3. Further develop data collection and analysis
To implement this goal, the EEOC plans to update demographic categories on relevant EEOC forms (including gender self-identification categories for charge-related forms and possibly other breakdowns on the ethnic origin and the addition of sexual orientation, gender identity and disability status to EEO-1 forms); explore ways to make EEO data more accessible; perform a more focused and in-depth analysis of existing internal and billing data; and determine whether to expand its existing EEO data collection, including to better identify intersectional discrimination.
For internal analysis of prosecution and investigative data, the EEOC further intends to develop a complaint tracking system that will enable real-time analysis of various data sets within the federal sector; and identify and analyze persistent disparities in investigation, litigation and settlement outcomes in order to develop and implement mechanisms to create more equitable outcomes.
As the EEOC develops and collects an ever-increasing amount of data, we anticipate that this information could impact both how the EEOC handles accusations of discrimination as well as how the EEOC handles the voluntary resolution of charges through mediation, settlement and conciliation. .
The EEOC further indicates that in 2020 it completed its first historical collection of salary data from private sector employers and that this data is being analyzed and will inform the agency’s future collection of salary data. Once this compensation data has been reviewed and analyzed, we expect the EEOC (under the leadership of President Biden) to use this information to resurrect the requirement that wage and hour data be reported by employers through the EEO-1.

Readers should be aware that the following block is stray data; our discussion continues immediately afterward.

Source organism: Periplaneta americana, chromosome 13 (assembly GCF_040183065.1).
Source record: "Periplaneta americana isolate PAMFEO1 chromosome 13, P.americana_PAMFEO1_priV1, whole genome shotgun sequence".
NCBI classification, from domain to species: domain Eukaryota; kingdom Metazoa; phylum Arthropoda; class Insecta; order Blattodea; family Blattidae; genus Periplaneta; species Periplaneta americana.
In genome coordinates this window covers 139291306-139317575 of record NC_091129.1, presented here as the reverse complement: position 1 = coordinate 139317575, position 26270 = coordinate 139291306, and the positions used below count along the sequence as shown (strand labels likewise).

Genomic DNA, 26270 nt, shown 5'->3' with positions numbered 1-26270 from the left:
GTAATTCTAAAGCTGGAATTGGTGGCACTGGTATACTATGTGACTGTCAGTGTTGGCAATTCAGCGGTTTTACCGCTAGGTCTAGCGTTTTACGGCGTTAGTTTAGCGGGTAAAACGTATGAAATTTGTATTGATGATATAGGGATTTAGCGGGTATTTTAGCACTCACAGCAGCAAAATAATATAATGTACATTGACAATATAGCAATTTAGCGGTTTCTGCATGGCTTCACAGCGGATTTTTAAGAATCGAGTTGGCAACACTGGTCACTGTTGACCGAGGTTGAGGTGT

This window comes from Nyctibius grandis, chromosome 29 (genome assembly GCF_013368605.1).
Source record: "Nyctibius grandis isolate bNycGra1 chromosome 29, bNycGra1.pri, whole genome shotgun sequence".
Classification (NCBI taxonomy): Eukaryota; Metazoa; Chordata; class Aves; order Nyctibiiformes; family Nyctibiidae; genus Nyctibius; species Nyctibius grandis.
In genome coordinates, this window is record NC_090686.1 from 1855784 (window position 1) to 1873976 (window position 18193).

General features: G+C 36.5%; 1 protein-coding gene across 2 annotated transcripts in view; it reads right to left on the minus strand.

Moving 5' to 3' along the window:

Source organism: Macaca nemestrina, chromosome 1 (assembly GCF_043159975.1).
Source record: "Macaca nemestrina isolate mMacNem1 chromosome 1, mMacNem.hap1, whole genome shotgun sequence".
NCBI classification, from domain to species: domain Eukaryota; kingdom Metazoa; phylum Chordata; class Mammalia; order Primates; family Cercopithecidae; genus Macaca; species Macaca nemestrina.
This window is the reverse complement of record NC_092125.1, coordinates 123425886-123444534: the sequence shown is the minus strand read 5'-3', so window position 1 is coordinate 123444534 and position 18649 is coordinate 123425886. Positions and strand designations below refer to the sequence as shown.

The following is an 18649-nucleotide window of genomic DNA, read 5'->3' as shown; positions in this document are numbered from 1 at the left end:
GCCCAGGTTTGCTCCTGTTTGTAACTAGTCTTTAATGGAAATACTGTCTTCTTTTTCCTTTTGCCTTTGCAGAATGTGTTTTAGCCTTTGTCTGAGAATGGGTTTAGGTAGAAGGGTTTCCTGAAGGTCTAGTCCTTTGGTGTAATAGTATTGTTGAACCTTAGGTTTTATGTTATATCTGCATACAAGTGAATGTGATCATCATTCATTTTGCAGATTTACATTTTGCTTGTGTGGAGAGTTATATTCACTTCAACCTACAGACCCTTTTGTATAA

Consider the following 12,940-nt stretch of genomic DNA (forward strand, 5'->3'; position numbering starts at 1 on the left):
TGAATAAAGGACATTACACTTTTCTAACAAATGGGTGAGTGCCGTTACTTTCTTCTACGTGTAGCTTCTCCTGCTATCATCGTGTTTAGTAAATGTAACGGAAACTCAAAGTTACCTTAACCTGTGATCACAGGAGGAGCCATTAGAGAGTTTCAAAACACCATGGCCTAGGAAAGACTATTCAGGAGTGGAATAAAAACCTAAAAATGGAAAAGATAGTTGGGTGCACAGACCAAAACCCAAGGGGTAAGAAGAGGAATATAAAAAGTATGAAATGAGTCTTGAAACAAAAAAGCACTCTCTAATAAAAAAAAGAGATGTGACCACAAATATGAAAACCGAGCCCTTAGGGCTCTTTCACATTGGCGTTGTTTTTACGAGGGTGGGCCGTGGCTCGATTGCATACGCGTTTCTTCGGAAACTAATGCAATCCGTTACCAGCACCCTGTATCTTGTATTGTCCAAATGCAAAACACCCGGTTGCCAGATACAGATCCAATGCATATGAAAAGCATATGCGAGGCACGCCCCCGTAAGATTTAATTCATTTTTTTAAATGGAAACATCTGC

As large employers may recall, in 2016 (during the Obama administration), the EEO-1 survey was revised to require employers with 100 or more employees to report wage and hour data. worked broken down into different wage bands, job categories and by race, ethnicity and gender. This revised EEO-1 survey was legally challenged and ultimately blocked by the Trump administration in 2018. So while we expect the salary data request to be included in the EEO-1, we also plan to other legal challenges.
4. Continue to Improve Access to EEOC Educational Materials and Websites
The EEOC notes that the majority of its website and educational materials are only accessible to people with a high level of English literacy and the ability to access online resources. The EEOC plans to focus on identifying the most visited EEOC web pages and plans to translate them into languages other than English and provide auditory resources for people with limited reading skills.
As with the first goal of the EEOC’s Equity Action Plan, with greater access, it is possible that employers will see an increase in charge filing activity as a result of these changes.